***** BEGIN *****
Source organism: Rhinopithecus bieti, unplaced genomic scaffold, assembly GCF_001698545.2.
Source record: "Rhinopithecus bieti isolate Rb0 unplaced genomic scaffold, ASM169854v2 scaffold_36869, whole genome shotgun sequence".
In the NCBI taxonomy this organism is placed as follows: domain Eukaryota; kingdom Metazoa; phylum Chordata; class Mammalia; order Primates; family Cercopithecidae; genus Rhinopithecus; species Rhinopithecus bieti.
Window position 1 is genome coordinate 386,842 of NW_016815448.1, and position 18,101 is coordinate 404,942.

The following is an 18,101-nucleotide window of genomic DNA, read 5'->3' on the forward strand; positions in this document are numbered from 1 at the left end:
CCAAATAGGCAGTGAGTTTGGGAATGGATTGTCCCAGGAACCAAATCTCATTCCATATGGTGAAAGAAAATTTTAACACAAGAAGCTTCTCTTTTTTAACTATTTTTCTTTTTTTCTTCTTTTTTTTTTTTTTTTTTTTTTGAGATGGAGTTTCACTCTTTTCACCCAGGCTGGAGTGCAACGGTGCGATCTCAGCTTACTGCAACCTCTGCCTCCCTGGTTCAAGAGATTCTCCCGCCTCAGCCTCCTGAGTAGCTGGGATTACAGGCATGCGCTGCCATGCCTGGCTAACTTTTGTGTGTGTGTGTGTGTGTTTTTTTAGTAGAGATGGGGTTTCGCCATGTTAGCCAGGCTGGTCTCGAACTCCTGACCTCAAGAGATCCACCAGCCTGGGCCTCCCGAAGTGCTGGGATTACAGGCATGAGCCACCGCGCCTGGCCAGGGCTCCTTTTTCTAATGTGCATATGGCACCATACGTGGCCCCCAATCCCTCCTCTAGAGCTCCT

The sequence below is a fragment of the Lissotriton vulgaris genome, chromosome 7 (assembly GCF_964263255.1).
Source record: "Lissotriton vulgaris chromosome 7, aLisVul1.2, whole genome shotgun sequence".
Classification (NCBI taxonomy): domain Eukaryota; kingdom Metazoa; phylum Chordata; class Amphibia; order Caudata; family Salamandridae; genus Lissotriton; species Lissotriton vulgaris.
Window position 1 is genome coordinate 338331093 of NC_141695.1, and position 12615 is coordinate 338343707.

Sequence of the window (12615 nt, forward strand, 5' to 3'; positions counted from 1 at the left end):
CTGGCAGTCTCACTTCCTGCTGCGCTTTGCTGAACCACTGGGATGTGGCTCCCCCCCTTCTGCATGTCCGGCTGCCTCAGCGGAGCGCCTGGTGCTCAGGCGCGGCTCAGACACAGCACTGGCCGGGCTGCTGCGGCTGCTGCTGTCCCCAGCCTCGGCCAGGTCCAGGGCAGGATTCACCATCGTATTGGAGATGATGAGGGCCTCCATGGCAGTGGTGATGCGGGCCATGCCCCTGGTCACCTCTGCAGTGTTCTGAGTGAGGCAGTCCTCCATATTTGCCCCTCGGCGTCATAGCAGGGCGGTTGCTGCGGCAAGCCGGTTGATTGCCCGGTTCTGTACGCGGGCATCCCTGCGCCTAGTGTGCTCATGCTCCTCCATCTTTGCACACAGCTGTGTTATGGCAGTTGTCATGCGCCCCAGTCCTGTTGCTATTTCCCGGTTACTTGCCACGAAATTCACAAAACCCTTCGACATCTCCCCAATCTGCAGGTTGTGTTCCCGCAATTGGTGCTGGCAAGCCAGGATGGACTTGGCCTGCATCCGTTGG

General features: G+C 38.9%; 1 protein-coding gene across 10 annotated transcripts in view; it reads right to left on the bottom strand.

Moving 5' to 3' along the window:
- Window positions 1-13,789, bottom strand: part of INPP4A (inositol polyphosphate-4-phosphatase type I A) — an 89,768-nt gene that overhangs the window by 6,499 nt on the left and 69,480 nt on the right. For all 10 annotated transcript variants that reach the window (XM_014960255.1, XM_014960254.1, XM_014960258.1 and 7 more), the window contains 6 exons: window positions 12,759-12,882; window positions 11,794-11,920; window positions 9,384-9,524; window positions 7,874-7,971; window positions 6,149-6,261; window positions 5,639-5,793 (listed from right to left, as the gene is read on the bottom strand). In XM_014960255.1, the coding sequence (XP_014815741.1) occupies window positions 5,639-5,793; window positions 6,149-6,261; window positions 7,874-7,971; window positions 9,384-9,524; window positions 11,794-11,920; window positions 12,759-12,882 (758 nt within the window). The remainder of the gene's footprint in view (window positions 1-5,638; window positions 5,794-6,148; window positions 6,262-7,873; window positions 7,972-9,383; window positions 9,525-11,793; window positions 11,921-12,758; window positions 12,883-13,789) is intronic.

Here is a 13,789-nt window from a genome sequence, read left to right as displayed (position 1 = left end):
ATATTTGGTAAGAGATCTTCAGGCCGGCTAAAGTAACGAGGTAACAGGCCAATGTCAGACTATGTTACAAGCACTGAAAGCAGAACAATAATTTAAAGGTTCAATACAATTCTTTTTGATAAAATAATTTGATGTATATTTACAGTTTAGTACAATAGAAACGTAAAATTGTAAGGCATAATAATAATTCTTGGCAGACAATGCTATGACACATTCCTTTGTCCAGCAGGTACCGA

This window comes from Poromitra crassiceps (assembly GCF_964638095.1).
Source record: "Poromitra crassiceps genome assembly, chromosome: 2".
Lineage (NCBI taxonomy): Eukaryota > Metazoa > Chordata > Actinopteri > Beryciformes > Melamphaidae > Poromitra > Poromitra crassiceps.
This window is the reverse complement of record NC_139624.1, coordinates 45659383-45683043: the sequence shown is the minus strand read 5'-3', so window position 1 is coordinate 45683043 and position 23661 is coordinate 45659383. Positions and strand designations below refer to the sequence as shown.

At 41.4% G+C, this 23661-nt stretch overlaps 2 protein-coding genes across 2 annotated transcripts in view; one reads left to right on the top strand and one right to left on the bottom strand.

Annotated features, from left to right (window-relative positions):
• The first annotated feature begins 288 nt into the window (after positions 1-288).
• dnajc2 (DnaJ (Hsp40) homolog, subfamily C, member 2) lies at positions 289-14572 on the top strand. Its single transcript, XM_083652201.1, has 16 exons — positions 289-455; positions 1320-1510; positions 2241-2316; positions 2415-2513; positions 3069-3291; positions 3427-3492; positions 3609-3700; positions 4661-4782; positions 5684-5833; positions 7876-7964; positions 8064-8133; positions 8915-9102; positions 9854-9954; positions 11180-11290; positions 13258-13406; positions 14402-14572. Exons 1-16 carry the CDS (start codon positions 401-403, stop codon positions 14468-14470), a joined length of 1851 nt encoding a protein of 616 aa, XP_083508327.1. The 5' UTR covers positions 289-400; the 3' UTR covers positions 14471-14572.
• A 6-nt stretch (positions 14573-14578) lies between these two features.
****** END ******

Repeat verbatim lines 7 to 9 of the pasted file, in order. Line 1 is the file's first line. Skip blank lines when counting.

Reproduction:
The sequence below is a fragment of the Lissotriton vulgaris genome, chromosome 7 (assembly GCF_964263255.1).
Source record: "Lissotriton vulgaris chromosome 7, aLisVul1.2, whole genome shotgun sequence".
Classification (NCBI taxonomy): domain Eukaryota; kingdom Metazoa; phylum Chordata; class Amphibia; order Caudata; family Salamandridae; genus Lissotriton; species Lissotriton vulgaris.